Sunday, October 22, 2006

The Fall of the Empire

Every year at about this time, back home in Connecticut, we make a pilgrimage to Litchfield for some leaf peeping, joining the crowds of Upper East Siders masquerading as simple country folk for the weekend. In England, autumn is less noticeable, characterized mainly by frequent sudden downpours and a rapidly descending darkness. Nevertheless, determined not to let the season pass altogether unmarked, we spent yesterday afternoon at the Autumn Festival at the Royal Botanical Gardens at Kew.

Initially we felt right at home, what with the five and a half million cranberries afloat in the Palm House pond and a few yellow leaves floating just at kicking distance above the ground, as well as displays of over a hundred apple varieties and a stand selling pumpkin soup. (The true New Englander undoubtedly knows already what we learned yesterday, which is that cranberries do not grow in water, but on low shrubs; the familiar "bogs" are created every fall when the farmers flood the cranberry beds to expedite the harvesting process. Incidentally, the beds are flooded again in the winter to protect the plants against the cold, but we digress.)

There were, admittedly, some pecularities in the English version of autumnal celebration: a twenty-foot-high pumpkin man looming over the apple cider table (Laura, usually not a Halloween enthusiast, is writing to Congress immediately to lobby for the introduction of NEA grants for the encouragement of an American school of pumpkin sculpture, which we now see can be a truly moving form of artistic expression), as well as a pagoda and a Japanese garden. We spied a pair of rather forward peacocks wandering through the cafe, joining in the universal search for snacks. A tour through the Palm House's dramatic jungle plants, unapologetically appropriated by monocled botanists at a time when imperial Britain enjoyed all the spoils of balmier lands, provided an unexpected tropical counterpart to the chilly air and falling leaves outside.


In the end, our jaunt was quite colorful and autumnal enough to feed our nostalgia for New England, and this morning we were hungry for an October-appropriate American-style brunch. This recipe may be the perfect way to satisfy pancake cravings in a land without maple syrup.




















Lemon Buttermilk Pancakes with Apple Cinnamon Compote

For pancakes:

1 1/2 cups flour
3 tablespoons sugar
2 teaspoons baking powder
1/2 teaspoon baking soda
1/4 teaspoon salt

3/4 cup buttermilk (alternatively, try whole or even spoiled milk - lumpy is OK, green is not!)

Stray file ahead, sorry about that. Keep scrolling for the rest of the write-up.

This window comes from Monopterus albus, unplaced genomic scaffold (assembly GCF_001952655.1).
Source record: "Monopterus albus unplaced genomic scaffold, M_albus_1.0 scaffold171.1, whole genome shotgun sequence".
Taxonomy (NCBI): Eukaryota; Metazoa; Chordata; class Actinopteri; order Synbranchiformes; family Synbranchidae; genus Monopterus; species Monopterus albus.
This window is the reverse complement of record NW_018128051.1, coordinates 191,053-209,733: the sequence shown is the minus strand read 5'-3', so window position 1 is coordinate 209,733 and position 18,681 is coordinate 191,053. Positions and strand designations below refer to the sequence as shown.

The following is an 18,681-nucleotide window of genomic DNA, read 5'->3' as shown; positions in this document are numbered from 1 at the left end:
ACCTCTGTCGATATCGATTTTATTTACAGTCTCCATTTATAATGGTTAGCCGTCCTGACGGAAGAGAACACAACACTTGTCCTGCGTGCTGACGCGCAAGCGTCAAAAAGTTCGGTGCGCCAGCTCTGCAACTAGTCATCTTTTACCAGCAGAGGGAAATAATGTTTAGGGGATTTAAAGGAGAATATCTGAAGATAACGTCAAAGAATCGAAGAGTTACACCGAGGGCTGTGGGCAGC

2 eggs
3 tablespoons butter, melted
1 teaspoon pure vanilla extract

1 tablespooon grated lemon zest

Whisk together flour, sugar, baking powder, baking soda and salt in a large bowl. In a separate bowl, mix buttermilk, eggs, butter and vanilla. Combine wet ingredients with dry ingredients. Mix in lemon zest.

Heat griddle or large skillet over medium heat. Drop batter by 1/3 cupfuls onto griddle. Cook pancakes until undersides are golden, edges are set and bubbles appear on top surface and pop. Turn pancakes over and cook until bottoms are brown and pancakes are barely firm to touch.

For compote:

1 tablespoon butter
3 large apples, peeled, cored and chopped into bite-size pieces
1/2 cup sugar
1/2 cup water
1 tablespoon fresh lemon juice
1/4 teaspoon ground cinnamon

1/2 teaspoon finely grated lemon zest

Heat butter over medium-high heat in large skillet. When foam has subsided, add apples. Saute until slightly browned, about 5 minutes. Add sugar, lemon juice, cinnamon and water; turn heat up and bring mixture to a boil. Let boil, stirring occasionally, until liquid is reduced to a thick syrup and apples are tender. Stir in lemon zest.

Spoon compote over pancakes and serve.

Serves 2 very, very hungry people, or 4 normal appetites.

1 comment:

Charlotte said...

Hi Tam and Laura! Loved the fall festival description. New England has just had its leaf peak-- quite spectacular despite the predictions of a bad turn-out. Rich and I have been doing the corn maize at the farm-stand in Brookfield every day to show our fall spirit, and I still get lost every time! The haunted hayride is next.

Got your post-card-- we'll come to London as soon as we win a million dollars! C